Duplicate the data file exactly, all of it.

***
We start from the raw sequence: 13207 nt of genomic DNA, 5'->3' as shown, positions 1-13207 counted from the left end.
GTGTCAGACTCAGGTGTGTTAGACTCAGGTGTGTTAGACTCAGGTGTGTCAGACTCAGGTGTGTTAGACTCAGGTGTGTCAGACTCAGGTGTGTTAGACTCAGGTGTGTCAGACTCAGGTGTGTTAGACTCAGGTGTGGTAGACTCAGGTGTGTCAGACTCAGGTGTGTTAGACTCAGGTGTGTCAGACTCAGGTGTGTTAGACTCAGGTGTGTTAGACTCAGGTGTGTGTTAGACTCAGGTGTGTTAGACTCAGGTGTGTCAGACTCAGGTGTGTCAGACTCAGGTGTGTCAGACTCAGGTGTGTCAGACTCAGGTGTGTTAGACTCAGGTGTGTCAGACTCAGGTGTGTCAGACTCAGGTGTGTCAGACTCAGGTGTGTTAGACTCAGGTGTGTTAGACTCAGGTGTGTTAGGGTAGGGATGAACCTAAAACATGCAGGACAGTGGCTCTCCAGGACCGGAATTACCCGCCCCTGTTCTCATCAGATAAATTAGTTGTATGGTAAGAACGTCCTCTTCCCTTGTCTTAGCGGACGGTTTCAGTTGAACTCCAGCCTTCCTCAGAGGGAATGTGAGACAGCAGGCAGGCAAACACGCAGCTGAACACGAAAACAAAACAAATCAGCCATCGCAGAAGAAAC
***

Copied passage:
We start from the raw sequence: 13207 nt of genomic DNA, 5'->3' as shown, positions 1-13207 counted from the left end.
GTGTCAGACTCAGGTGTGTTAGACTCAGGTGTGTTAGACTCAGGTGTGTCAGACTCAGGTGTGTTAGACTCAGGTGTGTCAGACTCAGGTGTGTTAGACTCAGGTGTGTCAGACTCAGGTGTGTTAGACTCAGGTGTGGTAGACTCAGGTGTGTCAGACTCAGGTGTGTTAGACTCAGGTGTGTCAGACTCAGGTGTGTTAGACTCAGGTGTGTTAGACTCAGGTGTGTGTTAGACTCAGGTGTGTTAGACTCAGGTGTGTCAGACTCAGGTGTGTCAGACTCAGGTGTGTCAGACTCAGGTGTGTCAGACTCAGGTGTGTTAGACTCAGGTGTGTCAGACTCAGGTGTGTCAGACTCAGGTGTGTCAGACTCAGGTGTGTTAGACTCAGGTGTGTTAGACTCAGGTGTGTTAGGGTAGGGATGAACCTAAAACATGCAGGACAGTGGCTCTCCAGGACCGGAATTACCCGCCCCTGTTCTCATCAGATAAATTAGTTGTATGGTAAGAACGTCCTCTTCCCTTGTCTTAGCGGACGGTTTCAGTTGAACTCCAGCCTTCCTCAGAGGGAATGTGAGACAGCAGGCAGGCAAACACGCAGCTGAACACGAAAACAAAACAAATCAGCCATCGCAGAAGAAAC